Spiked! – Excerpts from a very long article:
The culture of fear has made a lifetime of quarantine look attractive.
Words like ‘irrevocable’, ‘unavoidable’ and ‘inevitable’ convey that all too familiar fatalistic message: ‘There is no alternative.’ Others happily suggest that masks and social distancing will be necessary for years to come.
For almost half a century, fear has dominated the outlook of Western societies. One of the distinctive features of this outlook is the tendency always to think the worst. And it is this tendency that has exerted an all too powerful influence over policymakers and experts during the Covid pandemic. And it has led to safetyism – that is, the establishment of safety as the foundational value of Anglo-American culture.
We can see the deleterious impact of safetyism and worst-case thinking in the sphere of childhood. Indeed, childhood has been increasingly organised around the anticipation of the worst possible outcome. Parents are now reluctant to let their children out of their sight. And children have come to view themselves as fragile and vulnerable. During the pandemic, this fearful view of childhood and children intensified. Children’s mental health was said to be at risk, and their physical development threatened. This worst-case approach actually incited children to feel hopeless about their future.
So, fear is socially dominant. But this is not fear as an emotion, which arises when we instinctively feel threatened. Rather, this is fear as a perspective, a cultural orientation towards the world. It provides the prism through which we interpret everyday experience. It feeds risk-aversion, a heightened sense of vulnerability, a preoccupation with safety, and a lack of confidence towards the future.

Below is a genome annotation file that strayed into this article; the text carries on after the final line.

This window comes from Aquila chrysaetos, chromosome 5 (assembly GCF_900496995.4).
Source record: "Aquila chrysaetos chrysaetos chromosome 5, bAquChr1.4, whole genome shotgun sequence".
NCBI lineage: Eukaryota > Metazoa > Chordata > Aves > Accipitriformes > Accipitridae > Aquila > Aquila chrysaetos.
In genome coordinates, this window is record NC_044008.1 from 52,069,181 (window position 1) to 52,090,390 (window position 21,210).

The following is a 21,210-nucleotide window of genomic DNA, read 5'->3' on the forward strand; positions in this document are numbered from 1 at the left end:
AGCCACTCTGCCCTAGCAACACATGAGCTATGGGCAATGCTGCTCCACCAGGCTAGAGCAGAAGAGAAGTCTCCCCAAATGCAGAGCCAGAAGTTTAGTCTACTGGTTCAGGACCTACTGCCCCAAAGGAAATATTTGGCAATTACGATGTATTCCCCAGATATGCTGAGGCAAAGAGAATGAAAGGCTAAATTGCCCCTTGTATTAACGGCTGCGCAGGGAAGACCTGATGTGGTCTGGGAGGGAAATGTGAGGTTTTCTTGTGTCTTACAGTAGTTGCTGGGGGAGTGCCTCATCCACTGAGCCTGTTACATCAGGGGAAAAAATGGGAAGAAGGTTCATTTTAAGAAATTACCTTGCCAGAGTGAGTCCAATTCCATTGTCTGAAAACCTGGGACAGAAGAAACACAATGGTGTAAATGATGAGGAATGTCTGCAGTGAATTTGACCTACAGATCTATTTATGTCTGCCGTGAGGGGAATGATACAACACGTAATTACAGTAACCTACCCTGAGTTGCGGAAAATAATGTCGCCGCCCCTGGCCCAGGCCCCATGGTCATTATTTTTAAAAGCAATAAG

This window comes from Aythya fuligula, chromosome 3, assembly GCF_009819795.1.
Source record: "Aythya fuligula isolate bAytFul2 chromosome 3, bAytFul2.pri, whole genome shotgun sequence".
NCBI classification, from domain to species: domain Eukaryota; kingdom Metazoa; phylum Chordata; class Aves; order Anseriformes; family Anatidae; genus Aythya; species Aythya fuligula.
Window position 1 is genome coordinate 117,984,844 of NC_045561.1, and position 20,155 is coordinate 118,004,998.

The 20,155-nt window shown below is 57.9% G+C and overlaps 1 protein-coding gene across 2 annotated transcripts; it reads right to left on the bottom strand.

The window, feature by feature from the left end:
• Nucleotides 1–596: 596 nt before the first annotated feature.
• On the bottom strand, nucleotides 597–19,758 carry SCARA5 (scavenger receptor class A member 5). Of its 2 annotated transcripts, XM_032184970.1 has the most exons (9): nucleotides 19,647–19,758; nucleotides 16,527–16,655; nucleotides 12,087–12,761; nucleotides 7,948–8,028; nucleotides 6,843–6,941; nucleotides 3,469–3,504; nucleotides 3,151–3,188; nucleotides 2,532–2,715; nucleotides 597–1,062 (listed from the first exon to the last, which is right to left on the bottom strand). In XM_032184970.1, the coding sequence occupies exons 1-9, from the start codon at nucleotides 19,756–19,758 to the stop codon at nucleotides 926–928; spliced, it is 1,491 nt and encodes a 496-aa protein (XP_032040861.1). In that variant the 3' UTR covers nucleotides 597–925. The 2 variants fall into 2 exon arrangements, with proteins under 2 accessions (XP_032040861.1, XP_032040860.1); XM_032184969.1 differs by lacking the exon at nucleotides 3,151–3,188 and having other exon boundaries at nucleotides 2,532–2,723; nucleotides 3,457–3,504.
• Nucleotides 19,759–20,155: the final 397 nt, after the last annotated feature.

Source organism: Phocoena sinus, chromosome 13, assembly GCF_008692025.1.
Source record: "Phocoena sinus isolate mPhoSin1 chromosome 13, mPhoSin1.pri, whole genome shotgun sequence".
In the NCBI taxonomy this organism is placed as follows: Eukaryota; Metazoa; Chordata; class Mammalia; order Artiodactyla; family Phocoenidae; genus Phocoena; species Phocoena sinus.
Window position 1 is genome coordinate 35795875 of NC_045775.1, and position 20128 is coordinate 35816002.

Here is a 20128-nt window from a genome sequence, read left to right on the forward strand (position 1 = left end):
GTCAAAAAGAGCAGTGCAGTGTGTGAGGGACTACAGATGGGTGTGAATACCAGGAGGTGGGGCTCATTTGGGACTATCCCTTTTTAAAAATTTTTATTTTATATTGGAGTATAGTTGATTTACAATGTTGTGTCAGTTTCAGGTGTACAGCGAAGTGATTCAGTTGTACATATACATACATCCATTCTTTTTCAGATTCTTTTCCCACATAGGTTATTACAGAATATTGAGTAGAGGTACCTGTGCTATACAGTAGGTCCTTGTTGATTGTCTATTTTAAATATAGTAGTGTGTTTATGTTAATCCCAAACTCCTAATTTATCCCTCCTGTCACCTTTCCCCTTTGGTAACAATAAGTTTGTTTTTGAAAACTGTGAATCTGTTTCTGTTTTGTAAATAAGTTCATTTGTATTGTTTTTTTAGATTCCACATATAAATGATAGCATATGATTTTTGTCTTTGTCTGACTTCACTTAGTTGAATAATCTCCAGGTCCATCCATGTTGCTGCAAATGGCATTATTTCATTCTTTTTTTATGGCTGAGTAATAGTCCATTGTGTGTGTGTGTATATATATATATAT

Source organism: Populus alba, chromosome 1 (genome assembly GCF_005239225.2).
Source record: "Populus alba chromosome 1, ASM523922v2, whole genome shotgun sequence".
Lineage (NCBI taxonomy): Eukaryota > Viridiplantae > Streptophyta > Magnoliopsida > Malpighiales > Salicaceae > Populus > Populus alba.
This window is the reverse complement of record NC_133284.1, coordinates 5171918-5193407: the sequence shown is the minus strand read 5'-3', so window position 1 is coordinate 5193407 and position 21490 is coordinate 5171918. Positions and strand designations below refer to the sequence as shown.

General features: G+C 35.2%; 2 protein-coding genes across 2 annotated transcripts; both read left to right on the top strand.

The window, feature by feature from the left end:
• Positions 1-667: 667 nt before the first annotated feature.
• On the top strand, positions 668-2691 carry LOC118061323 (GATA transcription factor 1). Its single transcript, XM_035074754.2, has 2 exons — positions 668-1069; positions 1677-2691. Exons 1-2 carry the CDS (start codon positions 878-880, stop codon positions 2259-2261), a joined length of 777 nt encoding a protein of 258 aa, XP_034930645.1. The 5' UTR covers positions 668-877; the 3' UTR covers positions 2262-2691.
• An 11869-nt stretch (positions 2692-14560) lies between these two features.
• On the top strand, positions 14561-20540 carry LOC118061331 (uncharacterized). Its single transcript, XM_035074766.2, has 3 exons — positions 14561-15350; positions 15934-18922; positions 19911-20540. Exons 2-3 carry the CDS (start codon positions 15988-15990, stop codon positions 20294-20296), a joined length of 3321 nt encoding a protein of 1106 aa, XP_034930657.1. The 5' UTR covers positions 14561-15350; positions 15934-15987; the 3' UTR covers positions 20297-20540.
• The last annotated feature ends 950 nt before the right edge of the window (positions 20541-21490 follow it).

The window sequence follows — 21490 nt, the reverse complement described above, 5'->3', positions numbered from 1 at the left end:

The prevalence of this fearful perspective is turning lockdown into something approaching a permanent state. Policymakers and commentators talk of ‘the new normal’ – a post-pandemic world in which freedoms and customs we once took for granted are no more. And public-health professionals frequently hint that social distancing between people will be in place for years to come.
An Ipsos Mori poll, from 25 March, captures the growing, fatalistic acceptance that there will be no quick return to normal. Thirty-six per cent of respondents said it would take at least six months to a year to restore normality; another 36 per cent stated that it will take a year or longer. That a combined 72 per cent of respondents believe that Covid-related restrictions will be in place well into the future shows how many have learned to accept lockdown as a part of everyday life.
More troubling still, a significant section of the public is embracing lockdown as a lifestyle. A recent study revealed that a majority – 54 per cent – felt they would miss aspects of lockdown. This acquiescence to, or even celebration of, lockdown often coexists with a reluctance to get on the commuter train or get back to the office. It has become fashionable to declare that Covid has taught us to work ‘better’ or ‘smarter’. ‘Professional-services firms need to work smarter in “new normal”’, writes one consultant, before adding that ‘the professional-services industry will be irrevocably altered by the Covid-19 pandemic’.
Underpinning such a fatalistic acceptance of the omnipresent risk of viral contagion is the absence of any belief in humanity’s capacity to solve the problems it confronts. Instead, we are encouraged to make a virtue of lockdown and even to embrace the ‘lockdown lifestyle’.